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Eating Our Greens

By Eugene Robinson
Friday, April 28, 2006

That was no impostor, that was the actual George W. Bush the other day, wagging his finger at the good people who run the oil bidness and pledging to hold them accountable, or at least pretend to. Pushing alternative fuels? Investigating windfall profits? Is the president unwell?

No, he's fine. His fixes for high gasoline prices also include loosening some of those bothersome clean air regulations and, as usual, a call for drilling in the Arctic National Wildlife Refuge. He's just scared, and I don't blame him. With gas prices soaring over $3 a gallon, it's time for some serious panic.

One of the unwritten stanzas of the American creed is that a tank of gas, whenever an American needs one, is a birthright. The gauge gets low, you pull into the service station, you pump your gas, you're back on the road. Gas isn't a purchase you're supposed to have to weigh against other things you need.

Gasoline isn't fuel, it's freedom -- and when freedom is priced like a luxury item, Americans tend to turn on incumbent politicians with a snarl.

It's true that gas is still cheaper here than in the rest of the industrialized world, although the gap is shrinking. It's also true, in my view, that the world would be better off (though it would put Americans in a really foul mood) if the price went a good deal higher, perhaps through a big hike in the federal gasoline tax. That would raise much-needed revenue, since Bush is the most profligate spender since Louis XIV, and also discourage people from driving so much, which would cut carbon emissions and push back the day when palm trees take root at Kennebunkport.

So, yes, we should all eat our peas. But here's what I want to know: What are the implications of gas prices of $3 and higher for our collective relationship with our alter egos, our suits of armor, our advertisements for ourselves, our dreams made tangible, our autobiographies written in steel, glass, rubber and plastic: our automobiles?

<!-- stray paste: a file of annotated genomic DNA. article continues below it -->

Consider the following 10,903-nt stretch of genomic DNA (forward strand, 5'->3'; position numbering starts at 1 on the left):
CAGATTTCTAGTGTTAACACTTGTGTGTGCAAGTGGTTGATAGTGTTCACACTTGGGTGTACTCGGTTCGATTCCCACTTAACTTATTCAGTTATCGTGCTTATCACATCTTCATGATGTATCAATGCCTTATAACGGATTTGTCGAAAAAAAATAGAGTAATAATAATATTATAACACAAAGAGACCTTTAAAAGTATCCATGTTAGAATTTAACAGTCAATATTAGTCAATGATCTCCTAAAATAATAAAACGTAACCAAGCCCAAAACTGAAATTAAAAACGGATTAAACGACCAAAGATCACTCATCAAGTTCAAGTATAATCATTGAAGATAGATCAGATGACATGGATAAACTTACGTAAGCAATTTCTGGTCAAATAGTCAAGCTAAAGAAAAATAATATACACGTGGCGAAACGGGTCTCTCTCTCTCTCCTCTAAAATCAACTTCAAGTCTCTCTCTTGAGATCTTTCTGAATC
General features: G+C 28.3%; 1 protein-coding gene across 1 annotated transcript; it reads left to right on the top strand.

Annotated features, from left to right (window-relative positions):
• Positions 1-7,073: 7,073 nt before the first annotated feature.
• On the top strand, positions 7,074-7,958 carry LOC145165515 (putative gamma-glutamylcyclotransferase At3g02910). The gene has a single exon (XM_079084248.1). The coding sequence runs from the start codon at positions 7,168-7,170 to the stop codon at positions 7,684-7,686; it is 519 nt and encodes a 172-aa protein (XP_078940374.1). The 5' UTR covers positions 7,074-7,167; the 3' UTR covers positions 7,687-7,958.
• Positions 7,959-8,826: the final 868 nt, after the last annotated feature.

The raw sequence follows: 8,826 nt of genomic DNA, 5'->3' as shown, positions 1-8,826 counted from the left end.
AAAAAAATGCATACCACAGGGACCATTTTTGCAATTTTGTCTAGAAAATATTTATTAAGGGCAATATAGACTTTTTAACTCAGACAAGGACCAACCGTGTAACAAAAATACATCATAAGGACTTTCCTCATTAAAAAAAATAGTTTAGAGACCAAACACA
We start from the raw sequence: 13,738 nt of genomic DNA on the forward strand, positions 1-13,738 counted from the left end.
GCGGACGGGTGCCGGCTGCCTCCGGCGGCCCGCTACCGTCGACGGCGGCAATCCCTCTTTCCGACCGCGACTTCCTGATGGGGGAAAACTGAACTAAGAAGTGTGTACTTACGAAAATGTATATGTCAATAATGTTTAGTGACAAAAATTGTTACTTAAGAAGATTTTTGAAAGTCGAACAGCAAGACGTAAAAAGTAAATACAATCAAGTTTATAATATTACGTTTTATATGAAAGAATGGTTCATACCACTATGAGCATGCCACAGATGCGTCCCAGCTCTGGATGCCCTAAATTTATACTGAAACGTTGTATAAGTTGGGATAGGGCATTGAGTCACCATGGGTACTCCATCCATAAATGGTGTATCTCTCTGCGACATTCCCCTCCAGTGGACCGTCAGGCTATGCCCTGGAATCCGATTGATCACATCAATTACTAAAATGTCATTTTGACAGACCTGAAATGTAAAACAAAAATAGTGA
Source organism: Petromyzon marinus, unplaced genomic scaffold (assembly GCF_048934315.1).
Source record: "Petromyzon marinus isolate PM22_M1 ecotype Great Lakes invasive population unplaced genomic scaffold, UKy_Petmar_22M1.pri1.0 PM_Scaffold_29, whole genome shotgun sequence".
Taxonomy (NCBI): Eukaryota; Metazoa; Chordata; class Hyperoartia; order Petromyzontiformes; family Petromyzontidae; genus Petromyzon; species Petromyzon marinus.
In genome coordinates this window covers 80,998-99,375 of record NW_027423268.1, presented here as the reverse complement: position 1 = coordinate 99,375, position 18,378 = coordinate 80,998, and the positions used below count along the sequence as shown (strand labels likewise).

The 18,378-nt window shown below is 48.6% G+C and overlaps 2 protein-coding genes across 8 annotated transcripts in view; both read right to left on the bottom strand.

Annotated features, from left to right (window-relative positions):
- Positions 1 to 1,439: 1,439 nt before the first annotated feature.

That Americans are in love with their cars is a cliche, but often cliches are true. In other countries people have a much more sensible view of automotive hardware. In London, for example, a city where petrol costs an arm and a leg and the streets are barely wide enough for a Victorian hansom, people tend to drive small cars. If all Londoners were replaced by Americans tomorrow, I suspect one of our first projects would be to widen the streets so that two Hummers could pass without slowing down.

I'm not being judgmental here. I don't own a Hummer, but neither do I own a Prius or one of the other little gas-electric hybrids that sip fuel by the demitasse rather than the gallon. (Volvo XC wagon, if you must know.) My conscience tells me I ought to own a hybrid, and I applaud those who do -- economists say this guilt makes no sense, since whatever gas I didn't consume would be used by others in Seattle, Shanghai or Seoul, but that strikes me as shortsighted economist-think that ignores the future of the planet.

I could plead the excuse of being tall, but I've actually sat in a Prius, and it was pretty comfortable. The truth is, I have trouble with the idea of puttering around in an oversize golf cart with skinny little tires, grandmotherly acceleration and an aura that's all virtue, no vroom.

And what about that one snowy day every year -- well, most years anyway -- when I really need that four-wheel drive? What would I do then?

If humans were perfectly rational beings, life would be boring. Different societies have different subjects about which their views are, basically, insane. One of America's defining insanities is the automobile. Look around as you drive in to work tomorrow. Why is that woman driving alone in an SUV as roomy as some Tokyo apartments? Why is that guy driving a Porsche that'll do 150 when he'll never have the nerve to push it past 90, even on a clear stretch of interstate with no county mounties in sight?

But the economists are right about one thing: Irrationality can make a valiant stand against price, but ultimately it succumbs. At $3 a gallon and more, fewer people will buy SUVs. At some higher figure -- maybe much higher, but that seems to be where we're headed -- we'll all downsize into Prius Nation.

But could I have fatter tires on mine? And four-wheel drive? You know, for when it snows.

eugenerobinson@washpost.com

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